e-book Power and the Nation in European History

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A different situation is that of the Kurds, preserving a strong idea of their nation, though divided by and living in other states. All political regimes, not just democracies, develop and use particular ideas of their own nation. Ideas of a nation also serve to separate a nation from other nations, making use of symbols derived from their history and society. Nations cannot be defined by objective criteria.

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It is not possible to declare that this is a nation and that is not. Objective criteria, however, can be used to a political purpose. Stalin, for example, gave as the objective criterion for the existence of a nation the possession of a contiguous territory.

The Rise of the Nation-State | Owlcation

This implied that Jews living in diaspora could not claim to be a nation. That is what Stalin wanted to prove. Hugh Seton-Watson had to come to this conclusion while writing his otherwise admirable study Nations and States. But he gave up the objectivist perspective. That trick made it possible for Seton-Watson to preserve and publish his book.

He avoided any identification with diverging perspectives on nations and nationalist ideologies. Precisely because no nation can be objectively established, the adherents of different and competing ideas of a nation — or nationalist ideologies — can become passionately involved in their beliefs. The particular idea of a nation as the legitimate foundation of states developed slowly but surely. He meant that only the King had authority.

At the time political philosophers were beginning to consider the state as a political community, to whom kings were in some respects responsible. Limiting the powers of a king later took the form of constitutional monarchy. Dynastic regimes saw the state as their own possession, which could not have a public character. During the French Revolution, the idea of a nation took form in the Third Estate, then became a necessary substitute to monarchy.

Dynastic states still had a plural population. Migration was taken for granted. Ethnicity did not play the political role it did later. Dynastic rulers were not interested in the nature and composition of the people they ruled. They saw them as subjects, valued as food producers, as taxpayers and as a reservoir of soldiers. Aristocrats did not see their servants as people like themselves. They were not ashamed to bathe or undress in their company.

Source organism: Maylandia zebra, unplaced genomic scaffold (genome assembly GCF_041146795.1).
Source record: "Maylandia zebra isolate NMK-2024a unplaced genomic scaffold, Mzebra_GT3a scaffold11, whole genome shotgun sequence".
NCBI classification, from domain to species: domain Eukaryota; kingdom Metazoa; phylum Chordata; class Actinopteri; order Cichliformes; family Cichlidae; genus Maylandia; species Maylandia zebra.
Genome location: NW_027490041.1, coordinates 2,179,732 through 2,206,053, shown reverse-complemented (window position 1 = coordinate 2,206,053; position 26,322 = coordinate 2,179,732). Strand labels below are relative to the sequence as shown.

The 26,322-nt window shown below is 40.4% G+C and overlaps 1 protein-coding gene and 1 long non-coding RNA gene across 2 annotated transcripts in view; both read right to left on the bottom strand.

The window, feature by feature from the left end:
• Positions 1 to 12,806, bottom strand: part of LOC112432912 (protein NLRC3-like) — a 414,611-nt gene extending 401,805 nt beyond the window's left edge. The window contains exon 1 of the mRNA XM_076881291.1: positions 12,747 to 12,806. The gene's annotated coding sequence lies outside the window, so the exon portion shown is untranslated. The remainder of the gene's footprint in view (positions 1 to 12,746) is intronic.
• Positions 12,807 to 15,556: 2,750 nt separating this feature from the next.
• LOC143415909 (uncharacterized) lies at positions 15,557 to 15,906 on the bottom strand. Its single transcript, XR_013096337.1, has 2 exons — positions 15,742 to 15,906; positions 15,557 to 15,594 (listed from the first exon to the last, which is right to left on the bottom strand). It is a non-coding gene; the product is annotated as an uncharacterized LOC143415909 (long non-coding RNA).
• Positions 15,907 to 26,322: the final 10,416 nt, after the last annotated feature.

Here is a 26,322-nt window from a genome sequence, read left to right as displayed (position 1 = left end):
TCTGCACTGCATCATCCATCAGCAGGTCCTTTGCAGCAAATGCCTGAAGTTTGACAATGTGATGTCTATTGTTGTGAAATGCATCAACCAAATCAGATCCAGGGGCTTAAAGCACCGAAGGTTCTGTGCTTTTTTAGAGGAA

Dynastic regimes were not interested in the languages spoken in their regions, towns or villages. These were later made part of a national pantheon and a source of inspiration for artists, composers, historians and linguists. The Industrial Revolution undermined the exclusive power of dynastic regimes and aristocracies. It provided orientation in the increasingly complex class structure of the state. First the entrepreneurial and financial-economic class became more powerful, and then an organised working class developed.

The latter in particular was seen as a threat by the ruling regime. Nevertheless, members of the aristocracy kept their hold on state institutions for a long time. The idea of particular nations became established in the competition between states, a fortiori in the First World War.

Understanding the Modern State

At the end of an essay on processes of state formation and nation building, Norbert Elias formulated a most helpful process criterion for nation formation:. Spain, wishing to finally crush the Dutch rebels in the Netherlands and the Dutch Republic, intervened under the pretext of helping their dynastic Habsburg ally, Austria.

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No longer able to tolerate the encirclement of two major Habsburg powers on its borders, Catholic France entered the coalition on the side of the Protestants to counter the Habsburgs. The war altered the previous political order of European powers. The rise of Bourbon France, the curtailing of Habsburg ambition, and the ascendancy of Sweden as a great power created a new balance of power on the continent, with France emerging from the war strengthened and increasingly dominant in the latter part of the 17th century.